By Jessica Creagan
VERO BEACH -- If a 30-pound spool of bright yellow filament showed up at your doorstep, could you turn it into a crown, a vase, or a flying object?
Vero Beach High School senior William "Taylor" Norman of Vero Beach and his family have a hobby-turned-garage-business that can do just that with the help of 3D printers, computer software and a little bit of imagination.
At any time of the day, the Normans can have up to four 3D printers with robotic arms laying down dozens of micro-thin layers of melted plastic to create sturdy, useable objects from a digital model created on a computer.
"It's the same plastic that is used to make LEGOs," said Brad Norman, Taylor's father.
Several years ago, Mr. Norman purchased a kit to build a 3D Cartesian printer and became fascinated with the possibilities the printer opened up, including the possibility to print out the pieces to build another 3D printer.
Taylor got on board with the program and the family now sells entire kits for others to build their own 3D printer and create their own plastic inventions through their website, UltiBots.
In addition to plastic pieces, the kits include heaters, motors, cooling fans, glass printing surfaces, belts and other tiny hardware pieces that when put together can be used to make virtually anything, Taylor said.
"You can learn so much just by putting the printer together," he said.
After graduation, Taylor would like to pursue a career in engineering. He hopes his interest and experience working with 3D printing software to build strong, durable shapes and developing communication and networking skills through the business side of his hobby will pay off in the long run.
"I feel like I'll always be able to use what I have learned doing this. I like the design aspect. You can take a model of something that someone else created and make it your own, make it better," Taylor said.
"And the business experience has been great; finding where to get products and deal with customers. But it is also just a lot of fun to do," he said.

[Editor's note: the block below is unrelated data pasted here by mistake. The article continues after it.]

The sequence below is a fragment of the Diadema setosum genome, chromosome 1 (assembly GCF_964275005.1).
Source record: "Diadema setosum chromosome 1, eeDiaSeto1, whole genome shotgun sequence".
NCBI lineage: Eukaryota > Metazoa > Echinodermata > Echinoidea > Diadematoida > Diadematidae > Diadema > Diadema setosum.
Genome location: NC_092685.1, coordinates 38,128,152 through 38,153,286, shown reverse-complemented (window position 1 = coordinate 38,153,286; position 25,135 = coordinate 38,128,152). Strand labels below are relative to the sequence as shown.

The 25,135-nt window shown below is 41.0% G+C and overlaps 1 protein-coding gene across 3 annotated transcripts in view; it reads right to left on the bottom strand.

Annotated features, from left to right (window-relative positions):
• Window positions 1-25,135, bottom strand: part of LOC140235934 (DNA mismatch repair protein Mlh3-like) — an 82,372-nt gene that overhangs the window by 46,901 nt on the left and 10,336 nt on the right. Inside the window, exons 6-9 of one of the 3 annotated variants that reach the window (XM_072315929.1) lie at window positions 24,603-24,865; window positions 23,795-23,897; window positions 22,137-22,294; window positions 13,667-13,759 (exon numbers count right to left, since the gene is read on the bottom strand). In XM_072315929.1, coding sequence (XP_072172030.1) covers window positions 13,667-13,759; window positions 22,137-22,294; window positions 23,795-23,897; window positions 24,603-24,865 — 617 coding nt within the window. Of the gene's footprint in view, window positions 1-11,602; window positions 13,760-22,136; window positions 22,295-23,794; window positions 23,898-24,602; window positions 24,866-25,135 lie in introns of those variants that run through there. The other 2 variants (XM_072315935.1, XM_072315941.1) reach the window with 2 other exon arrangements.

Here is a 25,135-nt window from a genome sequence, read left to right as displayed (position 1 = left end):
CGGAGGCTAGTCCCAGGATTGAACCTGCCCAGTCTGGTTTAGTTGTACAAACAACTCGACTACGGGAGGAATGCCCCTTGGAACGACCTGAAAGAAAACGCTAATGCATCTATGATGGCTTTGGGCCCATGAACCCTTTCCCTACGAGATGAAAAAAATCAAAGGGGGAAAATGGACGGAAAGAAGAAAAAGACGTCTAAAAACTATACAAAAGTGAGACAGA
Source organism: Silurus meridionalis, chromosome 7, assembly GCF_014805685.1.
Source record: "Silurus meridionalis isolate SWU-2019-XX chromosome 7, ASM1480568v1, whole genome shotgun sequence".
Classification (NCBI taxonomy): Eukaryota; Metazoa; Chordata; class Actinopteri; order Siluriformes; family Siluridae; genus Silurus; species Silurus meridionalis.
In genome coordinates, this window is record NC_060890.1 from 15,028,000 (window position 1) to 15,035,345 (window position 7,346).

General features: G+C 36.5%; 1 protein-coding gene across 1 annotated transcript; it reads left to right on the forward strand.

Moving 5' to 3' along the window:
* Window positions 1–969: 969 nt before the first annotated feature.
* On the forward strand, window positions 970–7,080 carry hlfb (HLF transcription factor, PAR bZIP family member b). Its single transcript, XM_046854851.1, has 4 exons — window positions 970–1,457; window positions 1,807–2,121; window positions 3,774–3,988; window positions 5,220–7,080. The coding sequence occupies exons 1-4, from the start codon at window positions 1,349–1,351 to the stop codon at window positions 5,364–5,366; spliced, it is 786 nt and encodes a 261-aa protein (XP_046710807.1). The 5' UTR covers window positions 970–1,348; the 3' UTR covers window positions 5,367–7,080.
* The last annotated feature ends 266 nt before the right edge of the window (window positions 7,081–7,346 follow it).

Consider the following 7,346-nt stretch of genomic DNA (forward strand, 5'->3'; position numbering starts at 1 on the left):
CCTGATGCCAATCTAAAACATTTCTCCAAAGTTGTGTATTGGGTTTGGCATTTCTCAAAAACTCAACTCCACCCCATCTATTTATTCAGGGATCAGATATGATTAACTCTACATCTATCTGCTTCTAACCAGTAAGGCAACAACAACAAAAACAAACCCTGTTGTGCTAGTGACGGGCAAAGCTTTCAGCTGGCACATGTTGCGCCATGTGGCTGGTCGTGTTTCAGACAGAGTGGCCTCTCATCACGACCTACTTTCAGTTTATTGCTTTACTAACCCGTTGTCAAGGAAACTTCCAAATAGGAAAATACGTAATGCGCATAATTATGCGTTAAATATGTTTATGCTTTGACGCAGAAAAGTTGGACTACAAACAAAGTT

In some ways, the excitement around 3D printing technology, which has been around since the 1980s but only recently became widely available, is a combination of a love for old-fashioned "do-it-yourself" projects and electronic technology.
"We're geeks and we're proud of it," Mr. Norman said with a laugh.
There is a growing grassroots movement known as the "Maker Movement" where personal 3D printing and similar technology-based creating is embraced and emphasized.
A website, Thingiverse.com, is full of free user-submitted model instructions on how to create and build with 3D printers, Taylor said.
Taylor and Mr. Norman have submitted the plans for two of their favorite plastic creations, a quadcopter and a hexicopter, both of which have been flown at Riverside Park.
"These are up there for free and people can download them and make it themselves," Taylor said.
Recently the Normans went to a maker fair in Orlando and set up a booth showing what their 3D printers can do, and even created all the plastic pieces to a new 3D printer in four hours.
"The Maker Movement is really like a club for making stuff," Mr. Norman said.
On a serious note, not everyone who has a 3D printer may be interested in creating fun things like helicopters, or useful things like pencil holders, he said.
There have been news reports that some people have used the technology to build operational firearms, Mr. Norman said.
"We can't know what people will do with the printers," he said.
Most people that have 3D printers or want something printed want to build prototypes and work out the kinks in designs before manufacturing, Taylor said.
One thing Taylor and Mr. Norman would love to see is a local group of similar-minded Makers to meeting together on a regular basis to exchange ideas.
"There is a group in Brevard, but it would be nice to have one in Vero Beach," Mr. Norman said.
If any other Makers are interested in starting a meet-up group, contact Mr. Norman at email@example.com. To learn more about UltiBots, visit www.ultibots.com.